Forum for Science, Industry and Business

Sponsored by:     3M 
Search our Site:

 

Identification of new genes shows a complex path to cell death

18.12.2007
UMass Medical School investigators define multi-step pathway that allows for cell survival and death

Can a tiny winged insect’s salivary glands really tell us about processes relevant to human disease" Yes, according to a new study by researchers at the University of Massachusetts Medical School (UMMS), who gained new insights into autophagy—a cellular degradation process associated with a form of programmed cell death—by studying the salivary gland cells of the fruit fly.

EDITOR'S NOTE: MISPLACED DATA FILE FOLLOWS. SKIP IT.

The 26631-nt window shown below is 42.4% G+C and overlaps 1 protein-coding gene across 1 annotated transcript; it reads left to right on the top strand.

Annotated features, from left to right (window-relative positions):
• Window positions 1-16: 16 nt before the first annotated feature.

Since its initial discovery in the 1960s, programmed cell death has been a primary focus of studies for investigators across a wide array of scientific disciplines. An essential mechanism in development and homeostasis, programmed cell death allows for the clean intracellular destruction of unnecessary or damaged cells. While apoptosis is the most understood type of programmed cell death, recently scientists have begun to take a closer look at autophagy— a highly regulated, catabolic process that essentially allows a cell to eat itself. Paradoxically, autophagy is not only a major mechanism by which a starving cell reallocates nutrients to ensure survival, scientists are now demonstrating that autophagy also provides cells that cannot undergo apoptosis with an alternate form of self-destruction.